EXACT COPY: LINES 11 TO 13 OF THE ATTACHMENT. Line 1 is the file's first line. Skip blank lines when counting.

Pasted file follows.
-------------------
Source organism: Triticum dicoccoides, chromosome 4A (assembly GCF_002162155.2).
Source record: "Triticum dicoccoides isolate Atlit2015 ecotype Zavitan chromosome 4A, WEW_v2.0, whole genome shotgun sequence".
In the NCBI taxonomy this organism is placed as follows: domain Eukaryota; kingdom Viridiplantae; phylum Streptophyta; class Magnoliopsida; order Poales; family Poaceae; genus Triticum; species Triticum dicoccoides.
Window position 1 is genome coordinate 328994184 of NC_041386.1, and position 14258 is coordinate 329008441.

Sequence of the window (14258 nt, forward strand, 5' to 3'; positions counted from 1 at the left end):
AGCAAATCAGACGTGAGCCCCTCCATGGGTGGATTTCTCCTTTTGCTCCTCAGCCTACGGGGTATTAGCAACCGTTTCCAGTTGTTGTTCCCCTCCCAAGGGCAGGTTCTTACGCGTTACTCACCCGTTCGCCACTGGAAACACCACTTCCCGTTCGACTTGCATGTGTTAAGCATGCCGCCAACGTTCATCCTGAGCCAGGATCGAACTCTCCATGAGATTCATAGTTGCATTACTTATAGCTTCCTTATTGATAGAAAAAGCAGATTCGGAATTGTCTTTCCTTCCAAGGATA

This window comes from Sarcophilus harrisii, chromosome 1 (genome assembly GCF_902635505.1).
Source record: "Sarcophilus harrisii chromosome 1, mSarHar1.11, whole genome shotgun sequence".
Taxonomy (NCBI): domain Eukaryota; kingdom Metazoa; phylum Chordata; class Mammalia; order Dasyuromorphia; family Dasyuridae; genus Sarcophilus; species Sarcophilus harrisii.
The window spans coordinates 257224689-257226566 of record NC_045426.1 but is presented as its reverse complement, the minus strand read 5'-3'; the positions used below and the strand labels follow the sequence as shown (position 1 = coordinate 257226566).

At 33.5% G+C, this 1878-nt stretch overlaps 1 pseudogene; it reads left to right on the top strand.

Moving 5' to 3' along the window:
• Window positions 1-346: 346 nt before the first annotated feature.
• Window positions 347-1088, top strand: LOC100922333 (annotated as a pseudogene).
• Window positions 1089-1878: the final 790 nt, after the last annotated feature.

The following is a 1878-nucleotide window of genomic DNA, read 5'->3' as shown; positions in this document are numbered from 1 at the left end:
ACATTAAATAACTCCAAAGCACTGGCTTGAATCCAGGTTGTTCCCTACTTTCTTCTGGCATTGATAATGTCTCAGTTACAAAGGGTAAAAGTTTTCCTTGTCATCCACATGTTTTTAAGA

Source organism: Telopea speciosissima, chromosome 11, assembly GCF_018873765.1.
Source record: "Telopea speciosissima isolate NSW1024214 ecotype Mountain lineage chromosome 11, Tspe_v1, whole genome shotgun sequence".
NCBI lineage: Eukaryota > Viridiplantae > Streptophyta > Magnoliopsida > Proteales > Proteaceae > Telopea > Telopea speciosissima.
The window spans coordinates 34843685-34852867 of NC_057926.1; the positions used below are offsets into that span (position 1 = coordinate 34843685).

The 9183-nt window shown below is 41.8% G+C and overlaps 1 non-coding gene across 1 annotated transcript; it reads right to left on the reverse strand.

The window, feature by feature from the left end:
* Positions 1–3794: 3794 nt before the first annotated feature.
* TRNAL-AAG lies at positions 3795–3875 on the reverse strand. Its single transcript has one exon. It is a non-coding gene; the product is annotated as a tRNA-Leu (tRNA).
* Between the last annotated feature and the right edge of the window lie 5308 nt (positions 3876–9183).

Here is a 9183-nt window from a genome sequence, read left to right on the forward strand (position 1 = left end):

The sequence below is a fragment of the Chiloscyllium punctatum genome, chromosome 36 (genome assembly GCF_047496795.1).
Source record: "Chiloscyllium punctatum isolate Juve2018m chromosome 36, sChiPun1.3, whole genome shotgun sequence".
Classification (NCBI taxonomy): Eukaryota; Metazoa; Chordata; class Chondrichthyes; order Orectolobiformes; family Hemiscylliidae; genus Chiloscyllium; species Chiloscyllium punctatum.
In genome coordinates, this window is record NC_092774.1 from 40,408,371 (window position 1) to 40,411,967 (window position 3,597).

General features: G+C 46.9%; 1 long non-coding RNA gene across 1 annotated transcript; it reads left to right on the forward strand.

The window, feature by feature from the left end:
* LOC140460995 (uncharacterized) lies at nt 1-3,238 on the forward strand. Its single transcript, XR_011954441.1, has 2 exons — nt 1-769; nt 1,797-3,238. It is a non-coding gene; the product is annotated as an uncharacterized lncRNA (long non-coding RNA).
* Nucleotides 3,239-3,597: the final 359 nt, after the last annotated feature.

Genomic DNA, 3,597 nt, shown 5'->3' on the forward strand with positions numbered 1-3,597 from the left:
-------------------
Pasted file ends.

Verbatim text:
At 33.5% G+C, this 1878-nt stretch overlaps 1 pseudogene; it reads left to right on the top strand.

Moving 5' to 3' along the window:
• Window positions 1-346: 346 nt before the first annotated feature.